Let’s talk shop. Tell us more about your career, what can you share with our community?
If you had told me when I got out of college that I would one day be a family photographer, I would have laughed at you. I had a passion for art, yes, but no real direction for it. I had studied theatre, but felt a burden to “do something more” with my life. I worked in social work for a few years and then in community and peace building in Santa Cruz, Bolivia. It didn’t take long before I became pretty burned out and disenchanted with trying to save the world. My husband and I started a family and one Christmas he gave me a camera so I could make better scrapbooks. And I. Fell. In. Love. I loved the bokeh, I loved the clarity of their little faces on my screen, I loved the printed images that I stashed away in scrapbooks and framed all over our house. As the years passed, I loved looking back and seeing how much they had changed in such a short time. I also couldn’t stop learning. I got every book I could find at the library, sought out other photographers to learn their stories and got some great advice about where to learn and how to make my obsession into a business. In a world absolutely flooded with images and screens, I’d like to believe what sets my business apart is my passion for art that my clients can hold in their hands or hang on their walls and cherish into the future. When I started my business, I was dumping collections of digital files on my families and hoping they would print responsibly, knowing that the images would probably end up lost in the cloud. I realized what they really needed was an image expert who could tell them, “You know what this wall needs? It’s needs this image from our session, at this size and in this medium.” So I spent significant time and resources checking out the options, selecting high quality products that will stand the test of time and fit the aesthetics of the families who seek me out for family portraits. I became a member of the Professional Photographers of America and recently passed the written portion of the Certified Professional Photographers exam. I hope to pass the Image Evaluation portion next month and plan to always keep growing and learning in order to better preserve these precious memories for the families who entrust me with their portraits.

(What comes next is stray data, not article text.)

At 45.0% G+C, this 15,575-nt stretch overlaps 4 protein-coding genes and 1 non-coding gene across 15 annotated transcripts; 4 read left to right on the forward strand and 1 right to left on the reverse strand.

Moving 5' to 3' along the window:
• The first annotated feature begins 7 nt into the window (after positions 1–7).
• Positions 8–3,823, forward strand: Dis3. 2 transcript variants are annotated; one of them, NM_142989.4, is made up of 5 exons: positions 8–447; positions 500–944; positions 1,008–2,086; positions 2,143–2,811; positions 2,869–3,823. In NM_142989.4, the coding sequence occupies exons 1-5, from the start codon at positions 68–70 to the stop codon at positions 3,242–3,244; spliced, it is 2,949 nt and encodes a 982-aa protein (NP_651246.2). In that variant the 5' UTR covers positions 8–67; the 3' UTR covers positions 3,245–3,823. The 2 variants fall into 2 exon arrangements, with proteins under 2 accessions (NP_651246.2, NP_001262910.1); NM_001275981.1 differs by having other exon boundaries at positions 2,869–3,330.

Any places to eat or things to do that you can share with our readers? If they have a friend visiting town, what are some spots they could take them to?
I really love Golden and have missed it ever since we moved to Lakewood. If a friend was vising for the weekend, we would definitely have a breakfast or two at Cafe 13, go for a hike up Chimney Gulch, and spend some time with our feet in Clear Creek. Rewind is one of my favorite consignment shops, so we’d have to stop in there before finishing out the day with beers at Mountain Toad Brewing.

Shoutout is all about shouting out others who you feel deserve additional recognition and exposure. Who would you like to shoutout?
I would like to recognize Kathy Spanski of Kathy Spanski Photography for her kindness and for taking the time to talk with me, instruct me and encourage me to pursue my business.

Website: hollyfreemanphotography.com

Image Credits
Holly Freeman Photography